An exhibition about African fashion at the Victoria and Albert Museum will attempt to reframe the narrative about the continent, showcasing its independence and creativity following decades of false assumptions.
Africa Fashion opens on 11 June 2022 and will feature 250 objects telling the story of the continent through the work of its most prominent and influential designers.
“It will tell a tale of unbounded creativity and abundance,” said Christine Checinska, curator of African and African diaspora fashion at the museum. “To me that’s very different to the stories we have heard around ‘lack’, when it comes to Africa.”
The continent’s fashion output has been clouded by false assumptions, according to Kimberly Jenkins, who runs the Fashion and Race database, an organisation that aims to “decolonialise” fashion. “While there are regions that are in need due to war and poverty, the entire continent has often been misunderstood,” she said.
“There is the idea that Africa is not capable or equipped to showcase innovation or creative design. After centuries of colonisation and political shifts, for the past few decades the continent was stereotyped as a land in perpetual need of charity.”
The exhibition has been in the works for two years and will feature work from trailblazing designers such as Kofi Ansah from Ghana, Folashade “Shade” Thomas-Fahm and Alphadi from Nigeria, and Chris Seydou from Mali, who all helped to lay the groundwork for the current scene.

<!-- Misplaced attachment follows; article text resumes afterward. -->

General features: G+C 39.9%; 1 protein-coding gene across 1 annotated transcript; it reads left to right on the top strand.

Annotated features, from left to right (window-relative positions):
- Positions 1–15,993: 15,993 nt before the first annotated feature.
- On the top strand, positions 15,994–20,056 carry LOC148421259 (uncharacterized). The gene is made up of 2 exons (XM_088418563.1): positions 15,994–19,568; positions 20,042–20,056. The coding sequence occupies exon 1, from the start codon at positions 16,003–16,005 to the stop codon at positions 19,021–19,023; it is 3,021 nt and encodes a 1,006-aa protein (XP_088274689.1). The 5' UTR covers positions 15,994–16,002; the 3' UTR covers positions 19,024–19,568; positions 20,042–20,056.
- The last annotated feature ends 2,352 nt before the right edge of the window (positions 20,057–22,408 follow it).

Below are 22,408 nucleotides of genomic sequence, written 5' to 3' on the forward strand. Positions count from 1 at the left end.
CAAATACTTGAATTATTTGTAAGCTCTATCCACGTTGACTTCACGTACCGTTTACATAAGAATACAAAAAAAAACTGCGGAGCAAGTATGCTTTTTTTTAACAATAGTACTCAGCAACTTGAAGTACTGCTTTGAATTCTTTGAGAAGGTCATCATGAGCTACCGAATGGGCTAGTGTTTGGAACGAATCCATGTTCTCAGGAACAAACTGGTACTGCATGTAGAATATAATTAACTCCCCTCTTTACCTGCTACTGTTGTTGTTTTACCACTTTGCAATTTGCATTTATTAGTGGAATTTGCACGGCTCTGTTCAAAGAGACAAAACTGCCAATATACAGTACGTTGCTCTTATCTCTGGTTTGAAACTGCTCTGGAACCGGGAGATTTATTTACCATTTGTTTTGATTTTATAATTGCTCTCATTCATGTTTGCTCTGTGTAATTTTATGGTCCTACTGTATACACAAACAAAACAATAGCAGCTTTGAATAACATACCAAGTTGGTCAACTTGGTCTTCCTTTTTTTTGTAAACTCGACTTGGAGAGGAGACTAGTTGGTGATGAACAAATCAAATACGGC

“It’s important to demonstrate that the African fashion scene didn’t appear overnight,” Checinska said. “This exhibition tells the story of the fashion scene which came out of the years of independence. It will be a game-changer, because we’ll be speaking about African fashion from an African perspective.”
Africa Fashion will also tell its story through other items including copies of the influential Drum Magazine (dating from 1950 to 1970) and kente, khanga, commemorative and bògòlanfini cloths from the independence and liberation years, plus home movies and family portraits showing how fashions have changed.
While the exhibition will not directly deal with the issue of the cultural appropriation of African culture by the west, it is a subject that will be touched upon in other ways. “It’s quite a hard subject to address through an exhibition,” Checinska said, “but we’ll be addressing it in our associated events, like podcasts and conferences.”
This will not be the first time the V&A has focused on African fashion. In 2004 it held an acclaimed Black British Style show, curated by Carol Tulloch. Since that exhibition, a significant shift for up-and-coming African fashion designers has been the move to digital. An ability to self-showcase their collections online has given the next generation of fashion designers autonomy.
“What we see in the current fashion scene in the African continent is a story of self-representation, self-promotion and an abundance of agency, largely thanks to digital channels,” said Checinska. “The rest of the world has to take note of that.”
Jenkins added: “The year 2020 thrust us into a new era where digital literacy and a familiarity with the digital landscape is necessary for social, economic, political and in many ways creative survival. The interconnectedness of our world and democratisation of having a ‘platform’ is helping expand our awareness of Africa’s richness. We are finally seeing the creativity of Africa in a substantive way.”